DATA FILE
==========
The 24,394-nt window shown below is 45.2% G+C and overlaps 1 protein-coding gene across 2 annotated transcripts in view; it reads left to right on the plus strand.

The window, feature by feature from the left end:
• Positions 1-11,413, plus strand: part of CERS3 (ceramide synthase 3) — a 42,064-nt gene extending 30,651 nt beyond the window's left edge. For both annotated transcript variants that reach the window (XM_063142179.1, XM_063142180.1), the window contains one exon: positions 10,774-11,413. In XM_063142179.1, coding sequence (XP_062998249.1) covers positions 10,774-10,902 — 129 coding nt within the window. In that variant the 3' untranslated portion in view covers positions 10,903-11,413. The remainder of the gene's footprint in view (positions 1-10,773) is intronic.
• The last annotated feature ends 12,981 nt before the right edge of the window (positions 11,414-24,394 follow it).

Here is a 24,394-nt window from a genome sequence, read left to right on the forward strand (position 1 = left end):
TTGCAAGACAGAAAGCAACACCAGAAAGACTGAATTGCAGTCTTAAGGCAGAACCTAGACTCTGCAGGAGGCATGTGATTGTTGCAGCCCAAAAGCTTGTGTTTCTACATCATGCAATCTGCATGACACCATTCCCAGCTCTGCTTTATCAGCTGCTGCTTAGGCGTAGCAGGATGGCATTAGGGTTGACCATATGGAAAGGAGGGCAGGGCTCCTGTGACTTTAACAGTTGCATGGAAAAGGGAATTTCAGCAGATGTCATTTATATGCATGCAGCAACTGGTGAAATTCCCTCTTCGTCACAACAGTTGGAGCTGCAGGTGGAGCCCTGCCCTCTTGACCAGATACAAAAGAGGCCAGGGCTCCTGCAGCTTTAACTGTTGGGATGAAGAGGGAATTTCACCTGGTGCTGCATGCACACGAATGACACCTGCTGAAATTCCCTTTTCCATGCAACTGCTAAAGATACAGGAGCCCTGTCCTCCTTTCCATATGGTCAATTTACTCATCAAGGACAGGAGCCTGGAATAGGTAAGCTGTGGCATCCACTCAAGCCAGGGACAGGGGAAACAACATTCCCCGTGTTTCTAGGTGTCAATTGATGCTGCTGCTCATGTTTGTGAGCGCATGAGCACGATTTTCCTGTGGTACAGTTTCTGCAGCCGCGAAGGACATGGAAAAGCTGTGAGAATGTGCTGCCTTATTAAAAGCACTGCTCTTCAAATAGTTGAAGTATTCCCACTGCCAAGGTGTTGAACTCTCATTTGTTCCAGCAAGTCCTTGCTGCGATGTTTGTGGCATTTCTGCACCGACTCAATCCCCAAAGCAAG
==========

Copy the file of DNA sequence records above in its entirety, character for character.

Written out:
The 24,394-nt window shown below is 45.2% G+C and overlaps 1 protein-coding gene across 2 annotated transcripts in view; it reads left to right on the plus strand.

The window, feature by feature from the left end:
• Positions 1-11,413, plus strand: part of CERS3 (ceramide synthase 3) — a 42,064-nt gene extending 30,651 nt beyond the window's left edge. For both annotated transcript variants that reach the window (XM_063142179.1, XM_063142180.1), the window contains one exon: positions 10,774-11,413. In XM_063142179.1, coding sequence (XP_062998249.1) covers positions 10,774-10,902 — 129 coding nt within the window. In that variant the 3' untranslated portion in view covers positions 10,903-11,413. The remainder of the gene's footprint in view (positions 1-10,773) is intronic.
• The last annotated feature ends 12,981 nt before the right edge of the window (positions 11,414-24,394 follow it).

Here is a 24,394-nt window from a genome sequence, read left to right on the forward strand (position 1 = left end):
TTGCAAGACAGAAAGCAACACCAGAAAGACTGAATTGCAGTCTTAAGGCAGAACCTAGACTCTGCAGGAGGCATGTGATTGTTGCAGCCCAAAAGCTTGTGTTTCTACATCATGCAATCTGCATGACACCATTCCCAGCTCTGCTTTATCAGCTGCTGCTTAGGCGTAGCAGGATGGCATTAGGGTTGACCATATGGAAAGGAGGGCAGGGCTCCTGTGACTTTAACAGTTGCATGGAAAAGGGAATTTCAGCAGATGTCATTTATATGCATGCAGCAACTGGTGAAATTCCCTCTTCGTCACAACAGTTGGAGCTGCAGGTGGAGCCCTGCCCTCTTGACCAGATACAAAAGAGGCCAGGGCTCCTGCAGCTTTAACTGTTGGGATGAAGAGGGAATTTCACCTGGTGCTGCATGCACACGAATGACACCTGCTGAAATTCCCTTTTCCATGCAACTGCTAAAGATACAGGAGCCCTGTCCTCCTTTCCATATGGTCAATTTACTCATCAAGGACAGGAGCCTGGAATAGGTAAGCTGTGGCATCCACTCAAGCCAGGGACAGGGGAAACAACATTCCCCGTGTTTCTAGGTGTCAATTGATGCTGCTGCTCATGTTTGTGAGCGCATGAGCACGATTTTCCTGTGGTACAGTTTCTGCAGCCGCGAAGGACATGGAAAAGCTGTGAGAATGTGCTGCCTTATTAAAAGCACTGCTCTTCAAATAGTTGAAGTATTCCCACTGCCAAGGTGTTGAACTCTCATTTGTTCCAGCAAGTCCTTGCTGCGATGTTTGTGGCATTTCTGCACCGACTCAATCCCCAAAGCAAG